The results in Table show a substantial amount of misclassification of the BMI based on self-reported height and weight (self-reported BMI) compared with the BMI based on measured height and weight (measured BMI). More than 43% of respondents classified as "underweight" and 16% of respondents classified as "overweight" based on their measured BMI were classified as "normal weight" using the self-reported BMI. In addition, 19% of respondents classified as "obese" using measured BMI were misclassified as "overweight" using self-reported BMI. The general trend is for classification errors to be larger in the extreme (over- or underweight) categories. Sensitivity values (the proportions of overweight or obese persons according to physical measurement, who are classified as overweight or obese according to their self-reported measures) are 91.4% for overweight or more and 83.3% for the obesity classification. The corresponding positive predictive values (the proportion of self-reported 'overweight' or 'obese' persons who actually are overweight or obese based on measured height and weight) are 95.8% and 93.9%, respectively. However, a closer look at the misclassifications reveals that the majority of the misclassified cases have BMI values within an interval of just one unit from the category boundary in question. For example, while 43.5% of adults classified as "underweight" based on their measured BMI were classified as "normal weight" based on self report, about three-fourths of these individuals (32.1%) had self-reported BMI values at the lower end of "normal" category --- with a self-reported BMI value between 18.5 and 19.5. Similarly, while 16.0% of overweight adults were misclassified as "normal weight" using self-reported data, nearly two-thirds of these overweight adults (10%) had a self-reported BMI values between 24 and 25; likewise, 19% of obese persons were misclassified as "overweight" using self-reported BMI, but more than half of these adults (10.6%) had a self-reported BMI value between 29 and 30. Finally, among extremely obese individuals whose self-reported BMI fell below 40, 9.7% actually had a self-reported BMI between 39 and 40. Generally, deviations of BMI values based on self-reported height and weight from BMI values based on measured height and weight are moderate: an estimated 56% have self-reported BMI values within a one-unit interval of their measured BMI, and 81.5% have self-reported BMI values within two units of their measured BMI (not shown). More extreme deviations tend to occur at the very top (underestimates) and bottom (overestimates) of the BMI distribution.
Cross-Classification of Measured BMI and Self-Reported BMI for Standard BMI Categories*
Table displays arithmetic means for self-reported (SR) and measured (M) heights, weights and BMIs, as well as the discrepancies (DIS) between the self-reported and measured variables. In addition to information about the standard errors, standardized effect sizes for the discrepancy scores are added. As the rightmost column shows, the overall population mean for self-reported heights represents a modest overestimate of one centimeter, while self-reported weight represents an underestimate of measured weight by 3/4 of a kilogram (1.6 pounds). The net result is that the mean population estimate of the BMI, based on the self-reported heights and weights, is lower than the mean estimate of the measured BMI by 0.59 units. The effect sizes of the height and weight discrepancies for the total population suggest that height overestimates contribute more to the total population BMI discrepancies than weight underestimates. However, the discrepancies in each BMI class hint at linear trends such that overestimates of self-reported height become larger with larger measured BMI categories. The weight discrepancies indicate overestimates of self-reported weight in lower BMI categories and underestimates of self-reported weight in the higher BMI categories. The net result is a linear trend towards declining self-reported BMI values relative to measured BMI values. A linear regression model predicting the discrepancy between self-reported and measured BMI values (BMIDIS) based on the measured BMI (BMIM) values leads to the following estimates: BMIDIS = 2.283 - 0.102 BMIM, with standard errors of 0.134 for the intercept and 0.005 for the regression coefficients. Using this equation, self-reported BMI values would be unbiased estimates (i.e., BMIDIS = 0) of actual (measured) BMI for persons with a BMI of 22.4 (2.283/0.102), but would overstate actual BMI at lower BMI values and understate it at higher BMI values. Furthermore, the effect sizes for the height and weight discrepancies in the underweight category suggest that weight overestimates play a large role in the BMI overestimates in this group. By comparison, the effect sizes among the obese indicate that both height overestimates and weight underestimates contribute in equal measure to BMI underestimates.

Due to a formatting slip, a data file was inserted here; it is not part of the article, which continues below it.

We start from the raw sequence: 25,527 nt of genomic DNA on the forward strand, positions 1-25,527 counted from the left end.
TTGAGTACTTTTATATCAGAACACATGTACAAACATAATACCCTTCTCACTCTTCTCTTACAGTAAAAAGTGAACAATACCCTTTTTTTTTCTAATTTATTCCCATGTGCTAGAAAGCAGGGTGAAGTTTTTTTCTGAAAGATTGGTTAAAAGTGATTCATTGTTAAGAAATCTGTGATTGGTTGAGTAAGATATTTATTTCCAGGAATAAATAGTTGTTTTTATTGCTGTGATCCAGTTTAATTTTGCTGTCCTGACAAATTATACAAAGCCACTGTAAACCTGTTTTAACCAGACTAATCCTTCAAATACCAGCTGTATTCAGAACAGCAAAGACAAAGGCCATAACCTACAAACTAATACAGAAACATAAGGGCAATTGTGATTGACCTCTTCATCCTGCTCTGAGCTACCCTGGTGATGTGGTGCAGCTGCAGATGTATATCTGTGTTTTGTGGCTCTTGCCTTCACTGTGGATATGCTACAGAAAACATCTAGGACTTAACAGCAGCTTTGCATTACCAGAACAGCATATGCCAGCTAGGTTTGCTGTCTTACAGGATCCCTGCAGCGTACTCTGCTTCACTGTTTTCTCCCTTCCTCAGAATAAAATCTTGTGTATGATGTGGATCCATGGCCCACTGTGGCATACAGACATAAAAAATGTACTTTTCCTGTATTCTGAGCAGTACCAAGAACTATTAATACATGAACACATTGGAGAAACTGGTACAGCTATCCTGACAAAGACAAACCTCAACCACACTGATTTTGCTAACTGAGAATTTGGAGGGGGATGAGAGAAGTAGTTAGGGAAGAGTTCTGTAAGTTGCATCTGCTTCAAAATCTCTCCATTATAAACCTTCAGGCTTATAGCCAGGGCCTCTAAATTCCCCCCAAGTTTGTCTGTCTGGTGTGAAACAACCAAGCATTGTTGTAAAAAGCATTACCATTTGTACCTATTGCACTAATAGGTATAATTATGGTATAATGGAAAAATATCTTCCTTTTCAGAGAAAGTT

Means of self-reported, measured, and discrepancy scores of height, weight and BMI values by BMI categories based on measured height and weight
Three multivariate linear regressions were conducted to predict variations in the discrepancy variables, i.e., the over- or underestimates of height (R2 = 0.061, p ≤ 0.001), weight (R2 = 0.070, p ≤ 0.001) and BMI (R2 = 0.045, p ≤ 0.001). All three models included the same set of predictors: gender, age, race/ethnicity (non-Hispanic white, Mexican American, other Hispanic, non-Hispanic black, other), marital status (married, widowed, divorced, separated, single/never married, living with a partner), education (less than high school, finished high school/GED, some college or more), pregnancy status and household income (less than $20,000 vs. $20,000 or more). The first model showed that overestimation of height was greater among non-Hispanic blacks (+0.15, p < 0.05) and Hispanics other than Mexican Americans, (+0.43, p < 0.03), than among all other racial/ethnic groups. In the second model, overestimation of self-reported weight occurred among widowed respondents (+.40, p < 0.02) compared with married individuals, weight was underestimated among college educated individuals (-0.51, p < 0.01) compared with individuals with less than a high school education, while pregnant women underestimated their weight, on average, more than 5 kg (-5.43, p < 0.01). The net effect of race/ethnicity, marital status, education, household income and pregnancy status on over- or underestimating the BMI remained small: only college-educated individuals and pregnant women had self-reported BMI values that were significant underestimates (-.13, p < 0.01 and -2.07, p < 0.01 respectively) of their measured BMIs.